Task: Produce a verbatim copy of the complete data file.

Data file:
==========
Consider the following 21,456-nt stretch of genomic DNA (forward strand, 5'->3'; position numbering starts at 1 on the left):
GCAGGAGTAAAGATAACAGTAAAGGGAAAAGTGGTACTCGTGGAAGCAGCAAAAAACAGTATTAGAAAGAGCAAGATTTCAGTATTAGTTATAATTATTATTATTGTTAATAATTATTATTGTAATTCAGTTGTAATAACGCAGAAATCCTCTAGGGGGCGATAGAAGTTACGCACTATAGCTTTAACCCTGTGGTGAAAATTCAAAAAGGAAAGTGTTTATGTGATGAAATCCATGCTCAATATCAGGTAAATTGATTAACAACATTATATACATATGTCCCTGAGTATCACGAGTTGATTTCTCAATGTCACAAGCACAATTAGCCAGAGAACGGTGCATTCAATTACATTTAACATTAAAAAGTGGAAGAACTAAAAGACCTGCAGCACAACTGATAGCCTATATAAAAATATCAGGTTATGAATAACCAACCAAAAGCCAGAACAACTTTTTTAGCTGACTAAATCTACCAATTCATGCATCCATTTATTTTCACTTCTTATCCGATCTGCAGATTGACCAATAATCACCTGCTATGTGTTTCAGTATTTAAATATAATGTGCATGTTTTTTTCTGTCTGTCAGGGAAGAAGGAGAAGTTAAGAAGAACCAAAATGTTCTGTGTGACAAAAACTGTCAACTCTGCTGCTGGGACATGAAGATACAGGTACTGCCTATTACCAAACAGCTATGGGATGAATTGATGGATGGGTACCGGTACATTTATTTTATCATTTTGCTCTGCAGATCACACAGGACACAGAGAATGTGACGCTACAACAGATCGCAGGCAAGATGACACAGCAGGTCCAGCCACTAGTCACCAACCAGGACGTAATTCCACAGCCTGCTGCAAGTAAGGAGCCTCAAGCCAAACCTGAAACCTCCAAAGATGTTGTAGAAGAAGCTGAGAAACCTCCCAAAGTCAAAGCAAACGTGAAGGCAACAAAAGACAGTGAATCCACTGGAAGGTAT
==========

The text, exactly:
Consider the following 21,456-nt stretch of genomic DNA (forward strand, 5'->3'; position numbering starts at 1 on the left):
GCAGGAGTAAAGATAACAGTAAAGGGAAAAGTGGTACTCGTGGAAGCAGCAAAAAACAGTATTAGAAAGAGCAAGATTTCAGTATTAGTTATAATTATTATTATTGTTAATAATTATTATTGTAATTCAGTTGTAATAACGCAGAAATCCTCTAGGGGGCGATAGAAGTTACGCACTATAGCTTTAACCCTGTGGTGAAAATTCAAAAAGGAAAGTGTTTATGTGATGAAATCCATGCTCAATATCAGGTAAATTGATTAACAACATTATATACATATGTCCCTGAGTATCACGAGTTGATTTCTCAATGTCACAAGCACAATTAGCCAGAGAACGGTGCATTCAATTACATTTAACATTAAAAAGTGGAAGAACTAAAAGACCTGCAGCACAACTGATAGCCTATATAAAAATATCAGGTTATGAATAACCAACCAAAAGCCAGAACAACTTTTTTAGCTGACTAAATCTACCAATTCATGCATCCATTTATTTTCACTTCTTATCCGATCTGCAGATTGACCAATAATCACCTGCTATGTGTTTCAGTATTTAAATATAATGTGCATGTTTTTTTCTGTCTGTCAGGGAAGAAGGAGAAGTTAAGAAGAACCAAAATGTTCTGTGTGACAAAAACTGTCAACTCTGCTGCTGGGACATGAAGATACAGGTACTGCCTATTACCAAACAGCTATGGGATGAATTGATGGATGGGTACCGGTACATTTATTTTATCATTTTGCTCTGCAGATCACACAGGACACAGAGAATGTGACGCTACAACAGATCGCAGGCAAGATGACACAGCAGGTCCAGCCACTAGTCACCAACCAGGACGTAATTCCACAGCCTGCTGCAAGTAAGGAGCCTCAAGCCAAACCTGAAACCTCCAAAGATGTTGTAGAAGAAGCTGAGAAACCTCCCAAAGTCAAAGCAAACGTGAAGGCAACAAAAGACAGTGAATCCACTGGAAGGTAT